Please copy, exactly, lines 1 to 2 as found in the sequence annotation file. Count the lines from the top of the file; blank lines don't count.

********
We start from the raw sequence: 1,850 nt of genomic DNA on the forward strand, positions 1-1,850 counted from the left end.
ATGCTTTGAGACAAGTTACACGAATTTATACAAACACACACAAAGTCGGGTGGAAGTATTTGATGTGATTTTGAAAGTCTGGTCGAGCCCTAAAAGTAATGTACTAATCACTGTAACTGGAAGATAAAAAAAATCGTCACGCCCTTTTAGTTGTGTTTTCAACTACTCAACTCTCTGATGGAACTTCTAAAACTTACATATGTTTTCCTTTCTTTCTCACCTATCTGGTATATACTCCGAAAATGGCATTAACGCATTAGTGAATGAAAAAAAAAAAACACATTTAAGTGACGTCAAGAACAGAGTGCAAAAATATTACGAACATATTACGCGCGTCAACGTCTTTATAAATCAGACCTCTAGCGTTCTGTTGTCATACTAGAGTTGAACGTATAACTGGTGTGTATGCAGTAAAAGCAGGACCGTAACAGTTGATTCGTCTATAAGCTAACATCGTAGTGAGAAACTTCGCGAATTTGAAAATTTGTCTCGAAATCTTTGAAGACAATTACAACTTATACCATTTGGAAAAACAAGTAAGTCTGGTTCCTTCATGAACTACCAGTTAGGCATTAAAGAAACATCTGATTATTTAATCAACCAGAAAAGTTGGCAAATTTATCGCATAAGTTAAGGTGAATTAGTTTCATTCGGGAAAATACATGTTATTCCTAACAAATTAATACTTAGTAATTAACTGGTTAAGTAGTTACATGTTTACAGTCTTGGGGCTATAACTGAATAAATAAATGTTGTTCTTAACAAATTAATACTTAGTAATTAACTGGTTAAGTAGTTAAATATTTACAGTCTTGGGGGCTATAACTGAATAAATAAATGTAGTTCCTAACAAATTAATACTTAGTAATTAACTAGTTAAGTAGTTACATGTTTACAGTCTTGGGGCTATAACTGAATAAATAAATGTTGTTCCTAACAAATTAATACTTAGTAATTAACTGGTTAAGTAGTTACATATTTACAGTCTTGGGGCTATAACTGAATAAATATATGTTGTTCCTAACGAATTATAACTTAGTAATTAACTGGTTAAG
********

We start from the raw sequence: 1,850 nt of genomic DNA on the forward strand, positions 1-1,850 counted from the left end.
ATGCTTTGAGACAAGTTACACGAATTTATACAAACACACACAAAGTCGGGTGGAAGTATTTGATGTGATTTTGAAAGTCTGGTCGAGCCCTAAAAGTAATGTACTAATCACTGTAACTGGAAGATAAAAAAAATCGTCACGCCCTTTTAGTTGTGTTTTCAACTACTCAACTCTCTGATGGAACTTCTAAAACTTACATATGTTTTCCTTTCTTTCTCACCTATCTGGTATATACTCCGAAAATGGCATTAACGCATTAGTGAATGAAAAAAAAAAAACACATTTAAGTGACGTCAAGAACAGAGTGCAAAAATATTACGAACATATTACGCGCGTCAACGTCTTTATAAATCAGACCTCTAGCGTTCTGTTGTCATACTAGAGTTGAACGTATAACTGGTGTGTATGCAGTAAAAGCAGGACCGTAACAGTTGATTCGTCTATAAGCTAACATCGTAGTGAGAAACTTCGCGAATTTGAAAATTTGTCTCGAAATCTTTGAAGACAATTACAACTTATACCATTTGGAAAAACAAGTAAGTCTGGTTCCTTCATGAACTACCAGTTAGGCATTAAAGAAACATCTGATTATTTAATCAACCAGAAAAGTTGGCAAATTTATCGCATAAGTTAAGGTGAATTAGTTTCATTCGGGAAAATACATGTTATTCCTAACAAATTAATACTTAGTAATTAACTGGTTAAGTAGTTACATGTTTACAGTCTTGGGGCTATAACTGAATAAATAAATGTTGTTCTTAACAAATTAATACTTAGTAATTAACTGGTTAAGTAGTTAAATATTTACAGTCTTGGGGGCTATAACTGAATAAATAAATGTAGTTCCTAACAAATTAATACTTAGTAATTAACTAGTTAAGTAGTTACATGTTTACAGTCTTGGGGCTATAACTGAATAAATAAATGTTGTTCCTAACAAATTAATACTTAGTAATTAACTGGTTAAGTAGTTACATATTTACAGTCTTGGGGCTATAACTGAATAAATATATGTTGTTCCTAACGAATTATAACTTAGTAATTAACTGGTTAAG